Atlantic City’s Dante Hall Theater for the Arts celebrated Hispanic culture Sunday afternoon in a way that would not have been possible a year ago.
Children from the Azteca Organization danced in traditional Mexican garb, actors performed scenes from an original play and writer Ottis Blades, of Atlantic City, read from his Spanish poetry collection to mark the culmination of the three-day festival.
None of that would have been possible without the reopening of Dante Hall earlier this year, said event organizer Carlos Espinal, of the city’s South Inlet neighborhood.
“This is just the beginning. It’s wonderful to see different aspects of our culture come together,” said Espinal, who is also the director of the Bilingual Theater of the Americas. “Even if people didn’t come out for this event, they should know that the theater is here. It’s a different option for residents to be able to come out and entertain yourself, to express yourself.”
Dante Hall was built in 1926 by St. Michael’s Church and was used as a gymnasium. But when the church shut down the school in the late 1980s, the building remained unused until the Casino Reinvestment Development Authority funded a $3.5 million renovation transforming the space into a 240-seat theater. It closed in 2009 due to funding issues.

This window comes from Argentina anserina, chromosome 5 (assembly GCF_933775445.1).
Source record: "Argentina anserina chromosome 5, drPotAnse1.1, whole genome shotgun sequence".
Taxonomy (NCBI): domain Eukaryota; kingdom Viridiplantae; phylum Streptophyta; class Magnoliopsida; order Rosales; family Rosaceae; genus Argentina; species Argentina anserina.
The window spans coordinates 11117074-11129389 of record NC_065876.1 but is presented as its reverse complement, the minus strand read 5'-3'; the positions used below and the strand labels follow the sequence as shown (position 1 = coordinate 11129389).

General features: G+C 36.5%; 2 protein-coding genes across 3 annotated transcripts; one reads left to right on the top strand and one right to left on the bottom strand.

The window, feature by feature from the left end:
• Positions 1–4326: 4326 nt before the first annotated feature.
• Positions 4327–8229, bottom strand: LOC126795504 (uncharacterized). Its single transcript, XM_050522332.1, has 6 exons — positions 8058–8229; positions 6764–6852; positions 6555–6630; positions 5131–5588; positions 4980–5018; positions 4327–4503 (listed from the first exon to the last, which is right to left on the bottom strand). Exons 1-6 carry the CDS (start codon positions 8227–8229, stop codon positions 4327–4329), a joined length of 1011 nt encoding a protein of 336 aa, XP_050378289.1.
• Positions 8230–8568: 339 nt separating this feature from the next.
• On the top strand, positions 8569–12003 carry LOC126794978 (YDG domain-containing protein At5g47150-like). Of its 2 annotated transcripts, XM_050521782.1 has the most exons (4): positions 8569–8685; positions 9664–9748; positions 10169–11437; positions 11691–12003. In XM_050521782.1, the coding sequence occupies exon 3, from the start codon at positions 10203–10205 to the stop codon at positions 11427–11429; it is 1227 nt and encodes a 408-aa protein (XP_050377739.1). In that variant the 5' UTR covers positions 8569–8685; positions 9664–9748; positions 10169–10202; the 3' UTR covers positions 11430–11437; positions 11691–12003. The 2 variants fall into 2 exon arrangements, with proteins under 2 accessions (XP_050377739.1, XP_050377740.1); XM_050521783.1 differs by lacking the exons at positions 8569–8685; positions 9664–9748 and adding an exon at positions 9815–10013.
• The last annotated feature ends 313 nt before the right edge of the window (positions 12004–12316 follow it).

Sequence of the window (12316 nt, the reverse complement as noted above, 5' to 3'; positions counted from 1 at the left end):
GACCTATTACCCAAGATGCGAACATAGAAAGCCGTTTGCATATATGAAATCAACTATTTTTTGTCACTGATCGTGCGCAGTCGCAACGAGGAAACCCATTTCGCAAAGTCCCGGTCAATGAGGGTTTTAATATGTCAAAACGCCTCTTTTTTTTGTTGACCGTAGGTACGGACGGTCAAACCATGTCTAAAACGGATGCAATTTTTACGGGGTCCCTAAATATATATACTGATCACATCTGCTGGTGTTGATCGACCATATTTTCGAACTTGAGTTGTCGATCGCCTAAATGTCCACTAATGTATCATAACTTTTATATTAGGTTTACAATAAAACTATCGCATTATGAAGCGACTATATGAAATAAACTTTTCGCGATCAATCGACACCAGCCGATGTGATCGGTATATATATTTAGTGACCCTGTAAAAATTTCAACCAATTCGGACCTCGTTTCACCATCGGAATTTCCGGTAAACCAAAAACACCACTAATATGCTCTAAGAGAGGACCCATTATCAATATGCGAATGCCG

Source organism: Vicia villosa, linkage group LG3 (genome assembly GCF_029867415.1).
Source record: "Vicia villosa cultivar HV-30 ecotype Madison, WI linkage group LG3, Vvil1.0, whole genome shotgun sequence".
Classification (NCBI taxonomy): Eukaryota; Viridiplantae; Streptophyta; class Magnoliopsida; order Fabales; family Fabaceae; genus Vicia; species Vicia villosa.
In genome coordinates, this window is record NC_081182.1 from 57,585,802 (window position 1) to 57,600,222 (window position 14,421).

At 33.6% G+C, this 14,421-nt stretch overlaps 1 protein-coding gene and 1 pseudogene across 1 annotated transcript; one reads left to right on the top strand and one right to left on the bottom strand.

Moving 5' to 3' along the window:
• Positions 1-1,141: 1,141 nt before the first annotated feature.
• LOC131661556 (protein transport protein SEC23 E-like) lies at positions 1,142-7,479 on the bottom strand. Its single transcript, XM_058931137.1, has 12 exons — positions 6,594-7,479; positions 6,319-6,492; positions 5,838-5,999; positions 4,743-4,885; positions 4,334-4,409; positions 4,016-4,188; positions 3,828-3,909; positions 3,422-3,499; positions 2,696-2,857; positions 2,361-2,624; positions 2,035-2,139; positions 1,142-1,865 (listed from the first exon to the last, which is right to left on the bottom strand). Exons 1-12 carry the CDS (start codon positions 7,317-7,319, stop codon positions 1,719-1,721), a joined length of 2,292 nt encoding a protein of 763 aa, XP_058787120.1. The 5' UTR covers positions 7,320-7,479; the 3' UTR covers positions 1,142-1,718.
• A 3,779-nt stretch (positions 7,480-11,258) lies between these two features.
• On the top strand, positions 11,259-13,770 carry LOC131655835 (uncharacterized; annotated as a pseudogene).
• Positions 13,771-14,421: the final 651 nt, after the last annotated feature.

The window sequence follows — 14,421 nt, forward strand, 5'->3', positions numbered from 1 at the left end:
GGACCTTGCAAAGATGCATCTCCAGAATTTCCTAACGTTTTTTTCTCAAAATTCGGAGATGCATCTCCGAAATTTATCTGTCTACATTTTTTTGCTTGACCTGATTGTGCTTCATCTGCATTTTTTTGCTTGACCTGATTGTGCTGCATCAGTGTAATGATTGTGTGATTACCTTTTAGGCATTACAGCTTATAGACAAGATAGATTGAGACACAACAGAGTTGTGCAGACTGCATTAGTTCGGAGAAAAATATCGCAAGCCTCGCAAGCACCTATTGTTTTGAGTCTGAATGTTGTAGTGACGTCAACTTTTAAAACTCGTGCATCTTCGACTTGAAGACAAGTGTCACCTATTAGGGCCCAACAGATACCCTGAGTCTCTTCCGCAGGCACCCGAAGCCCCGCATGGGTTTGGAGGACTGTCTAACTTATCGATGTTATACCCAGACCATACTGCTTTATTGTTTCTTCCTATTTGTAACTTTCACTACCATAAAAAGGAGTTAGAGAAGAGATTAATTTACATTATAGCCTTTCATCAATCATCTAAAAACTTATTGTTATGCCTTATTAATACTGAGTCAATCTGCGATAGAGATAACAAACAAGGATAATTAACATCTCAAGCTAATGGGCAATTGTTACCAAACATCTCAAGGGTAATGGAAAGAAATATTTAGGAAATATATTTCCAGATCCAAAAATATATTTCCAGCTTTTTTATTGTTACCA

Located in the city’s Ducktown neighborhood and referred to by some as a focal point for a planned arts district, Dante Hall reopened in April after The Richard Stockton College of New Jersey struck an agreement with the Diocese of Camden to help run the venue.
The crowd that gathered for Sunday’s events was modest — not exceeding 50 people — but enthusiastic. They cheered as the children from the Azteca Organization — between the ages of 5 and 11 — stomped and spun, and they laughed loudly as actors performed Spanish dialogue on stage.
Espinal said he would have preferred a larger group but acknowledged that acclimating people to the theater again is a learning process, as many still might not realize it’s open and hosting regular events.
“The majority of the people in the neighborhood around this theater are Hispanic. I hope that we can attract more interest,” Espinal said. “But even if you’re not Hispanic, there’s still something to appreciate.”
The three-day event also featured a gallery of artwork created by Hispanic artists and musical performances by three Latino singers and composers.
Theater manager Stephanie Clineman said the cultural event was the first of its kind since the theater reopened.
“This really is the beginning for us. It’s the beginning of bringing new life back to the theater,” Clineman said.
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